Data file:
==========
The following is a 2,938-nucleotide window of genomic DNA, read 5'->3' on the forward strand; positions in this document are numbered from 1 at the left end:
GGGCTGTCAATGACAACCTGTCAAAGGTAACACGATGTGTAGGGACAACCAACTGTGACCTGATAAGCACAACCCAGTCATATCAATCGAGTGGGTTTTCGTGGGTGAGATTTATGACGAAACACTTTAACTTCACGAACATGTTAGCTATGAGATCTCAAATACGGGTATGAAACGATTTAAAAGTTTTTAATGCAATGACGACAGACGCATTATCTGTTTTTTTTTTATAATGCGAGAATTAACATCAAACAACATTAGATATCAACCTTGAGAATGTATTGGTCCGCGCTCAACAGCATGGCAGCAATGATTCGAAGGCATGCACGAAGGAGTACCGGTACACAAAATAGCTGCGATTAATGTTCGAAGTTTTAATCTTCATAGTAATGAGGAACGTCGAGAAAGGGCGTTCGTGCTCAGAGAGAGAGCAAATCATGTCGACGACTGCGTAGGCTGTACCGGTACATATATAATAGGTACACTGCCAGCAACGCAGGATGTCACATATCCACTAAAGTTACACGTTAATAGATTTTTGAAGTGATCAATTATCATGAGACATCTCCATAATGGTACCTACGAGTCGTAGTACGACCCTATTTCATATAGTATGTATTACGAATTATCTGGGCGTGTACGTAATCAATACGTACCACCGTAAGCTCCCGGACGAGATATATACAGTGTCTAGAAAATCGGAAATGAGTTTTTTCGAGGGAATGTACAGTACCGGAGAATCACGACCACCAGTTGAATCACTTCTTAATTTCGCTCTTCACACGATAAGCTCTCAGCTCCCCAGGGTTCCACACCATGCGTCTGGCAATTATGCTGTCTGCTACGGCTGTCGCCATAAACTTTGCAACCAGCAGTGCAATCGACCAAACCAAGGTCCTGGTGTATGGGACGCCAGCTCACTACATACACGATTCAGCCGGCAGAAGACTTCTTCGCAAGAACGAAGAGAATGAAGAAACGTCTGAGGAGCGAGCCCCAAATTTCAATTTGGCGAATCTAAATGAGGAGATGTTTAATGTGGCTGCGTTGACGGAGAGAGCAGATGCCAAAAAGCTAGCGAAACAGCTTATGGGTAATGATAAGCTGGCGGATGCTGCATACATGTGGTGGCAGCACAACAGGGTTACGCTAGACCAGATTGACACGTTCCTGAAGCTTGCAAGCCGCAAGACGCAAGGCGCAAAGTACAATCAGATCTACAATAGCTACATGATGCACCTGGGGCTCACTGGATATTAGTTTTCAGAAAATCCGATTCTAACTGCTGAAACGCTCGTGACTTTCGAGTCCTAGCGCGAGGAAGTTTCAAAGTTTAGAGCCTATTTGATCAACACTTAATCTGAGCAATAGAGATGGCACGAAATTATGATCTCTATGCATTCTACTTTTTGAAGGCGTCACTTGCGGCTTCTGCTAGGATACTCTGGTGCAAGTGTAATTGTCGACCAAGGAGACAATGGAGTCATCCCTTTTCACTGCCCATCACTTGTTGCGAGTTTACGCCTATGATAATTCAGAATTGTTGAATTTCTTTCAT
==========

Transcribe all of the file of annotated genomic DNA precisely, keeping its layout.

The following is a 2,938-nucleotide window of genomic DNA, read 5'->3' on the forward strand; positions in this document are numbered from 1 at the left end:
GGGCTGTCAATGACAACCTGTCAAAGGTAACACGATGTGTAGGGACAACCAACTGTGACCTGATAAGCACAACCCAGTCATATCAATCGAGTGGGTTTTCGTGGGTGAGATTTATGACGAAACACTTTAACTTCACGAACATGTTAGCTATGAGATCTCAAATACGGGTATGAAACGATTTAAAAGTTTTTAATGCAATGACGACAGACGCATTATCTGTTTTTTTTTTATAATGCGAGAATTAACATCAAACAACATTAGATATCAACCTTGAGAATGTATTGGTCCGCGCTCAACAGCATGGCAGCAATGATTCGAAGGCATGCACGAAGGAGTACCGGTACACAAAATAGCTGCGATTAATGTTCGAAGTTTTAATCTTCATAGTAATGAGGAACGTCGAGAAAGGGCGTTCGTGCTCAGAGAGAGAGCAAATCATGTCGACGACTGCGTAGGCTGTACCGGTACATATATAATAGGTACACTGCCAGCAACGCAGGATGTCACATATCCACTAAAGTTACACGTTAATAGATTTTTGAAGTGATCAATTATCATGAGACATCTCCATAATGGTACCTACGAGTCGTAGTACGACCCTATTTCATATAGTATGTATTACGAATTATCTGGGCGTGTACGTAATCAATACGTACCACCGTAAGCTCCCGGACGAGATATATACAGTGTCTAGAAAATCGGAAATGAGTTTTTTCGAGGGAATGTACAGTACCGGAGAATCACGACCACCAGTTGAATCACTTCTTAATTTCGCTCTTCACACGATAAGCTCTCAGCTCCCCAGGGTTCCACACCATGCGTCTGGCAATTATGCTGTCTGCTACGGCTGTCGCCATAAACTTTGCAACCAGCAGTGCAATCGACCAAACCAAGGTCCTGGTGTATGGGACGCCAGCTCACTACATACACGATTCAGCCGGCAGAAGACTTCTTCGCAAGAACGAAGAGAATGAAGAAACGTCTGAGGAGCGAGCCCCAAATTTCAATTTGGCGAATCTAAATGAGGAGATGTTTAATGTGGCTGCGTTGACGGAGAGAGCAGATGCCAAAAAGCTAGCGAAACAGCTTATGGGTAATGATAAGCTGGCGGATGCTGCATACATGTGGTGGCAGCACAACAGGGTTACGCTAGACCAGATTGACACGTTCCTGAAGCTTGCAAGCCGCAAGACGCAAGGCGCAAAGTACAATCAGATCTACAATAGCTACATGATGCACCTGGGGCTCACTGGATATTAGTTTTCAGAAAATCCGATTCTAACTGCTGAAACGCTCGTGACTTTCGAGTCCTAGCGCGAGGAAGTTTCAAAGTTTAGAGCCTATTTGATCAACACTTAATCTGAGCAATAGAGATGGCACGAAATTATGATCTCTATGCATTCTACTTTTTGAAGGCGTCACTTGCGGCTTCTGCTAGGATACTCTGGTGCAAGTGTAATTGTCGACCAAGGAGACAATGGAGTCATCCCTTTTCACTGCCCATCACTTGTTGCGAGTTTACGCCTATGATAATTCAGAATTGTTGAATTTCTTTCAT